The Down's Syndrome Medical Interest Group
encouraging best-practice medical care for people with Down's Syndrome
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Medical Library

Healthcare services and support for people with Down’s syndrome in the UK

Dr Liz Marder (Chairman) and Dr Jennifer Dennis (Director of Information), DSMIG (UK)

In an ideal world all healthcare professionals would have a detailed knowledge and understanding of all medical conditions. Of course this is impossible and the NHS tries to meet the needs of people with a wide range of disorders, such as asthma and diabetes by encouraging the development of special clinics and by issuing good practice guidelines. We are working towards the same level of provision and understanding for those with Down’s syndrome.

DSMIG is a network of healthcare professionals – mainly paediatricians - whose aim is to ensure equitable provision of medical care for all those with Down’s syndrome in the UK and Ireland. We do this by disseminating to healthcare professionals information about best practice medical care through the publication of guidelines, through our medical meetings, through our information and advisory service and through our website at We collaborate with Down’s syndrome support organisations in the UK and Ireland and work closely with the DSA.

NHS clinics for children with Down’s syndrome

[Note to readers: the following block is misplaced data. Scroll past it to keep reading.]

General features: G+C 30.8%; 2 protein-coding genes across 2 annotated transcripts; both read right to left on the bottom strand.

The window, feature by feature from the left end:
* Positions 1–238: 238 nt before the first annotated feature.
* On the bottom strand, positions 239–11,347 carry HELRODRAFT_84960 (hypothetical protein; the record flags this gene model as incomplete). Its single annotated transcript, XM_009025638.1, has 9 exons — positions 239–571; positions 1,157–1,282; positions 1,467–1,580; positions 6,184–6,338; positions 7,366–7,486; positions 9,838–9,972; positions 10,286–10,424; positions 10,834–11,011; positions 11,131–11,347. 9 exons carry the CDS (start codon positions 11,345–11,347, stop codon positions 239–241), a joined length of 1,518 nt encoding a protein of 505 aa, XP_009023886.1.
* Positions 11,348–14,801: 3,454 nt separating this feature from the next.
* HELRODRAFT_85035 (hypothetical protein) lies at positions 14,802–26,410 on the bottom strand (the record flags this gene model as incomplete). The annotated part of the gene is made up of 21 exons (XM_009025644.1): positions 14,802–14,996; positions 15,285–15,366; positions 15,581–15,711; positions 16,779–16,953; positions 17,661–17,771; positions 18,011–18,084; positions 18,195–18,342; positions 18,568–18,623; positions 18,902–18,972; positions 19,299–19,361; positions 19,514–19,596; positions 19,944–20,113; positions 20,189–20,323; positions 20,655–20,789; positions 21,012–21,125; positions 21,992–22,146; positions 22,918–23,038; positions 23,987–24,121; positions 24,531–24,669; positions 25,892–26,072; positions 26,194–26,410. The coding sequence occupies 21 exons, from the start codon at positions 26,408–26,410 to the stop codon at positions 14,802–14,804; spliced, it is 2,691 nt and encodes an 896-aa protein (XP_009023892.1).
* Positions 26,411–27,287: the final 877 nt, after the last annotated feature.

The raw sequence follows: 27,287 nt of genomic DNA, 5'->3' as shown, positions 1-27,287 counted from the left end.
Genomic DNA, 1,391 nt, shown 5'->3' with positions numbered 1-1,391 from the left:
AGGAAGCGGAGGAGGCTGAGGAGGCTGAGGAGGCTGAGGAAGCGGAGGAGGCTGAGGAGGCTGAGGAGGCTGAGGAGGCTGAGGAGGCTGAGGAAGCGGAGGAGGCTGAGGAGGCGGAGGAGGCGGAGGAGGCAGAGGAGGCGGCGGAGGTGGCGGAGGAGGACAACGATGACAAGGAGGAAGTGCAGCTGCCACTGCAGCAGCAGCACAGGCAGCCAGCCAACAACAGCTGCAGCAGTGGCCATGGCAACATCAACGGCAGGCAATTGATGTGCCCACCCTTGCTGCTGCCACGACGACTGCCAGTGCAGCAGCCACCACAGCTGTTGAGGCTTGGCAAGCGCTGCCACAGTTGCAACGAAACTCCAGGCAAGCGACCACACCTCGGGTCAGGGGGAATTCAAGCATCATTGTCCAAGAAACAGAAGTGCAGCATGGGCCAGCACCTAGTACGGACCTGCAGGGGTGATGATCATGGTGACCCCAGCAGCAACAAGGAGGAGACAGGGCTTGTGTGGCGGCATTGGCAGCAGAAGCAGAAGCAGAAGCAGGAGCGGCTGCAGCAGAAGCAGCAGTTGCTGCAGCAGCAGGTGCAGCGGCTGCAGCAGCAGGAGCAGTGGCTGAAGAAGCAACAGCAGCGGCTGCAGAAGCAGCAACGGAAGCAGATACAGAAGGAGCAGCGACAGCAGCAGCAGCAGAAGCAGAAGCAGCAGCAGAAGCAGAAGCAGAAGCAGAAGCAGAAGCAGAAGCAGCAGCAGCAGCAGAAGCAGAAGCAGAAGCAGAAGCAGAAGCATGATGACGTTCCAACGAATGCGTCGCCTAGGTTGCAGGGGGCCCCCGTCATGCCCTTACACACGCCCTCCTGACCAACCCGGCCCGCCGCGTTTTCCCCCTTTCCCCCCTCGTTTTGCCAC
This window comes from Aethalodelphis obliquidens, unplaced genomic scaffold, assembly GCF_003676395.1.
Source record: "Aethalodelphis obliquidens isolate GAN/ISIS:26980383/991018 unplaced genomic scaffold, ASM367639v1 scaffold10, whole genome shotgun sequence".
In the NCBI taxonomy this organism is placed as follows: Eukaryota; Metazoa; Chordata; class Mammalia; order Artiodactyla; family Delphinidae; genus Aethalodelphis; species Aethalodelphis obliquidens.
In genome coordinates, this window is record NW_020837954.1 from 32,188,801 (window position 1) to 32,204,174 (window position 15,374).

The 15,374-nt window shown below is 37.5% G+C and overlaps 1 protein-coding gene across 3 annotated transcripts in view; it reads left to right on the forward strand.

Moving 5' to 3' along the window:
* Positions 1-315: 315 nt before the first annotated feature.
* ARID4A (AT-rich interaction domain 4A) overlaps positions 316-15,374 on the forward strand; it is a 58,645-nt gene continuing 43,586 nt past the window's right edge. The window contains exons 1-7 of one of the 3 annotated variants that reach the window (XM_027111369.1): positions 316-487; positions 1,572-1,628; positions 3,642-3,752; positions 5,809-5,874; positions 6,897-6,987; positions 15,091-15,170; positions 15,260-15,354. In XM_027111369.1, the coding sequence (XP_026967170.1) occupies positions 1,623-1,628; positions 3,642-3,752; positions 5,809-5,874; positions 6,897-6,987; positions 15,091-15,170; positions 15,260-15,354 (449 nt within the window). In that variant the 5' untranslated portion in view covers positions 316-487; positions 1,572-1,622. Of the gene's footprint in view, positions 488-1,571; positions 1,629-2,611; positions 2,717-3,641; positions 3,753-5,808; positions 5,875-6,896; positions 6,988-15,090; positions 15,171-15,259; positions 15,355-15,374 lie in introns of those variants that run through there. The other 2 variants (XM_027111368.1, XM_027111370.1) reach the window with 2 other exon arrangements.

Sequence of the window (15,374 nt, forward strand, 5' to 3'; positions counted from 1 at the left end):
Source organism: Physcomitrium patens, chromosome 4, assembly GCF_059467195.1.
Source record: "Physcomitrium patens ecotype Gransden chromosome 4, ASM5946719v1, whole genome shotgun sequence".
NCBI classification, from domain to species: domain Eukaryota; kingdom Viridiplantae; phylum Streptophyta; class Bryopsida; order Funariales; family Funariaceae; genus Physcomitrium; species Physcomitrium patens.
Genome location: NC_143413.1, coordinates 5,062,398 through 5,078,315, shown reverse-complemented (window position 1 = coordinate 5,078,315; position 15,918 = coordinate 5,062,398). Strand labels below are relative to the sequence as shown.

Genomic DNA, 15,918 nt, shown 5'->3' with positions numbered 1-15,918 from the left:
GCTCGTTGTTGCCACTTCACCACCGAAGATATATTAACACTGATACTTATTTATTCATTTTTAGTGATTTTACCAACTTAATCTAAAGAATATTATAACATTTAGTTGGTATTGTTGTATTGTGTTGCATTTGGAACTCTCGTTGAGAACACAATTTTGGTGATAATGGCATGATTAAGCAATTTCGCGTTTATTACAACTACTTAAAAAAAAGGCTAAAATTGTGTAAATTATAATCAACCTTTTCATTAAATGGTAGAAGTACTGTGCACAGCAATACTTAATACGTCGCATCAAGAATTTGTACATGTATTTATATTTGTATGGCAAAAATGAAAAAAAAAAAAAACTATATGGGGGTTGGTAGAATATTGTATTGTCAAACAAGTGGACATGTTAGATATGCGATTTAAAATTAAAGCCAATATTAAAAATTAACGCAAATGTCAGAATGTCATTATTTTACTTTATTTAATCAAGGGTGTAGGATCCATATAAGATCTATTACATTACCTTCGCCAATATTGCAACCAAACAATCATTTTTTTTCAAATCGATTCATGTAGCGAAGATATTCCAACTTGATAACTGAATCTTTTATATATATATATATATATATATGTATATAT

DSMIG members are involved with at least 15 dedicated specialist clinics for children with Down’s syndrome within NHS community child development services. These are in:

England & Wales

  • Derby
  • Hertfordshire
  • Kent
    • Canterbury
    • Gillingham
  • Leeds
  • London
    • Islington
    • Southwark
  • Manchester (ENT clinic)
  • Northampton
  • Nottingham
  • Oxford
  • Somerset (Taunton)
  • West Midlands (Walsall)


  • Glasgow (ENT clinic)
  • Perth & Kinross

We are currently compiling a directory of these and other clinics in the UK to help parents access their services. We know that there are other similar clinics in the UK. If you are involved in a clinic which is not listed here please get in touch.

As well as dedicated clinics, many general child development clinics follow a Down’s syndrome specific care pathway. All these services are multidisciplinary and have input from a wide range of professionals such as physiotherapists and geneticists as well as integrating with local education and social services.

The "Red Book" (Personal Child Health Record (PCHR)) and UK Growth Charts

However we know that, as for all medical conditions, the overall situation is far from perfect and we are committed to helping empower parents to fight for appropriate care if they feel this is not being delivered locally. This is why we have produced the 20 page special Down’s syndrome insert for the Red Book (The parent held Personal Child Health Record (PCHR)) which is given to all babies at birth.